Select Quotes on the Incarceration of the Mentally Ill

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Select Quotes to PsychSearch from Law Enforcement and Mental Health Advocates about the incarceration of the mentally ill:

“Jailers and prison guards are not social workers, nurses, or doctors. People with a mental illness get no treatment for their condition while in jail or prison. They are medicated (sedated) with the cheapest drug available to keep them from being a problem for staff. There is no consideration given to their needs. They are often placed in solitary confinement more often and for much longer than other inmates.” – Mental Health Advocate, Central Oregon

“As a provider of last resort, county jails (and prisons) have become the de facto mental health providers for many of our most critical needs patients. County jails are not equipped, nor structured to have successful interventions with such a demanding population.” – Sheriff, Iowa

“Our mental health system is a joke! I have worked in Law Enforcement since 1993 and it has not improved at all in that time period, in fact, I testified before the Arkansas Legislature in 1989 about the State's Mental Health System's revolving door policy.” – Sheriff, Ohio

“Our prisons were created for punishment (not healing). That culture is deeply ingrained. Inmates with serious mental illnesses are frequently seen as ‘problem prisoners’, since they often cannot control their behaviors, when symptomatic. So they are thrown ‘in the Hole’. Despite the fact that many reports have been made – including
by the UN, the ACLU and NAMI – stating segregation actually worsens these serious mental illnesses, and the use of it for anything longer than seven days may cause irreversible brain damage. The UN has repeatedly said they believe any solitary confinement lasting more than 15 days can be considered cruel and inhuman treatment and even torture.” – Mental Health Advocate, Southern Oregon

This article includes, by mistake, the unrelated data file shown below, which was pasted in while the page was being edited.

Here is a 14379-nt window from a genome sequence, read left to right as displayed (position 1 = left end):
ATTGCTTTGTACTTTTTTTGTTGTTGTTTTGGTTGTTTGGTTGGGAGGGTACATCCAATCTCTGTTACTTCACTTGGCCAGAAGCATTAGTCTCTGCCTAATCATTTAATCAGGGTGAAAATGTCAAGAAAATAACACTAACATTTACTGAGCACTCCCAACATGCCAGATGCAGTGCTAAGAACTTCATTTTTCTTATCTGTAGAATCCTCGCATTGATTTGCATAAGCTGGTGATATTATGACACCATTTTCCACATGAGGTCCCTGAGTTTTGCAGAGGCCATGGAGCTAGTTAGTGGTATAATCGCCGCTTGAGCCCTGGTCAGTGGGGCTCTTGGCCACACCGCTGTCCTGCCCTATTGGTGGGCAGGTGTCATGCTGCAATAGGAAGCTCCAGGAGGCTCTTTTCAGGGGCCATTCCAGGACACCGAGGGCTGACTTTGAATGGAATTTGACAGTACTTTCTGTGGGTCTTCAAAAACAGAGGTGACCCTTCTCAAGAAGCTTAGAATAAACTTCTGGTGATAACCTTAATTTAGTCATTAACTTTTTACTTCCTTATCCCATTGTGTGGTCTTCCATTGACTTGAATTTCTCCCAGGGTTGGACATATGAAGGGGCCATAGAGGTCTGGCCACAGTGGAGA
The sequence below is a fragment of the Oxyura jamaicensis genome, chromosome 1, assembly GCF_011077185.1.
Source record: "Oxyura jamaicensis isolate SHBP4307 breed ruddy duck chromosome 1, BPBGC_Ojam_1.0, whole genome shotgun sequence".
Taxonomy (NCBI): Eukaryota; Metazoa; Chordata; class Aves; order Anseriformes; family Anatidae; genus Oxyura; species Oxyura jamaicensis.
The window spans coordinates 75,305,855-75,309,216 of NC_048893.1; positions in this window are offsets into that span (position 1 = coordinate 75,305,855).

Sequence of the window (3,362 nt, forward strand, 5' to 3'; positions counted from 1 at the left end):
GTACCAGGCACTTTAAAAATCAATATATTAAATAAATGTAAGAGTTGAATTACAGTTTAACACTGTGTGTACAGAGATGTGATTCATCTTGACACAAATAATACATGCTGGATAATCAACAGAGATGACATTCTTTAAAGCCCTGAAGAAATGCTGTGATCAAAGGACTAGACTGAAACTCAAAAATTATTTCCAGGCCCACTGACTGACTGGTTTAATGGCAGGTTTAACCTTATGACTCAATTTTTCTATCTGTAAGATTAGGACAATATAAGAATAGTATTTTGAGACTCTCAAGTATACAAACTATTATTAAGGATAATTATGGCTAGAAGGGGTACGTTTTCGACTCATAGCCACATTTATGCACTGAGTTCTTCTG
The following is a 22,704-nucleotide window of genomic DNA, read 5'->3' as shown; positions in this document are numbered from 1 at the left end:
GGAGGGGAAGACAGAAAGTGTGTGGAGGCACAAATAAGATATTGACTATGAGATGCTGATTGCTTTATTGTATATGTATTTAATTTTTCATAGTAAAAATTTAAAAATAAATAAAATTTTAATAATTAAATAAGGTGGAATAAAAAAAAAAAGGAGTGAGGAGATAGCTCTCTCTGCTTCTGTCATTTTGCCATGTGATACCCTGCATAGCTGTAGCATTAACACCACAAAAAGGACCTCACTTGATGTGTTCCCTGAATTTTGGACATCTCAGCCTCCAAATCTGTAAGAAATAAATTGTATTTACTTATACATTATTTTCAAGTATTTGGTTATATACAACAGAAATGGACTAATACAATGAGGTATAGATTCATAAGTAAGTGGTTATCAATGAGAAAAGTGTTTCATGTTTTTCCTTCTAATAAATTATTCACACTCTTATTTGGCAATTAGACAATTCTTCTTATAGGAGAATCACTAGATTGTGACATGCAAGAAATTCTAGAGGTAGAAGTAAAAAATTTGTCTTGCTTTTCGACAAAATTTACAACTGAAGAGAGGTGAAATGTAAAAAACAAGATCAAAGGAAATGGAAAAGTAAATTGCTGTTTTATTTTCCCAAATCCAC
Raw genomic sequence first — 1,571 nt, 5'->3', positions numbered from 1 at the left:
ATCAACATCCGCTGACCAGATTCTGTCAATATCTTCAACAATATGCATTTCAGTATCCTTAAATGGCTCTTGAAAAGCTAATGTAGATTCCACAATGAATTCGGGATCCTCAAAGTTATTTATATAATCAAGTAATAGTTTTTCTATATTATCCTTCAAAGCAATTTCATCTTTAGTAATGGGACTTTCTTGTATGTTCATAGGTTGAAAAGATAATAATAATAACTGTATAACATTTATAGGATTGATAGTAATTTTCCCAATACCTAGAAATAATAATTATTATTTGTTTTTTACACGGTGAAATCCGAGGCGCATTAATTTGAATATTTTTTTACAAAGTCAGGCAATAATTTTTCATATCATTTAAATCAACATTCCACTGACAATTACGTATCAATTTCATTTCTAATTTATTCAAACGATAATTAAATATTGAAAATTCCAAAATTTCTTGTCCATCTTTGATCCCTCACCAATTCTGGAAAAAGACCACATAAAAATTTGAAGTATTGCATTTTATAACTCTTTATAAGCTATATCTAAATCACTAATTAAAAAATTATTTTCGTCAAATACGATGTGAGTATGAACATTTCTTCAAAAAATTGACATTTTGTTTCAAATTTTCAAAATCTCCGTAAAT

“It’s a sad day when mental health services want law enforcement to come up with a crime in order to arrest the patient, simply because they have nowhere to place them. I can only believe that placing someone who is suffering from a mental illness in jail without just cause could only exacerbate the problem and could cause tremendous damage to the person.” – Sheriff, Kansas

“Yes! The jails and prisons have become the new mental institutions. The doctors who are contracted to work there are second rate. After all, what ‘good’ doctor would spend his or her time working in a prison?” – Mental Health Advocate, Tennessee

“Prisons can make any sane person crazy. This country locks up more people per capita than any other.” – Mental Health Advocate, New Jersey

“Even when one is in jail (here), and their meds taken to the jail, there is no guarantee they will be administered correctly by the staff, nor in a timely fashion. (Does anyone even know the reason for the medication being taken, let alone when/how to administer?)” – Mental Health Advocate, Kentucky

”I don't run our jail, I'm the Captain of Field Services (for the Dunn County Sheriff’s Office), but I can say that our mental health issues in society as a whole are higher than I've ever seen in my 28 year career in law enforcement.” – Sheriff’s Office Wisconsin

“Jails and prisons have definitely become the 21st century mental asylums. I think you can find data from the Department of Justice and the Treatment Advocacy Center which confirms this fact. Here in Montana we have more individuals receiving psychotropic medication at the Montana State Prison than we have the Montana State Mental Hospital.” – Mental Health Advocate, Montana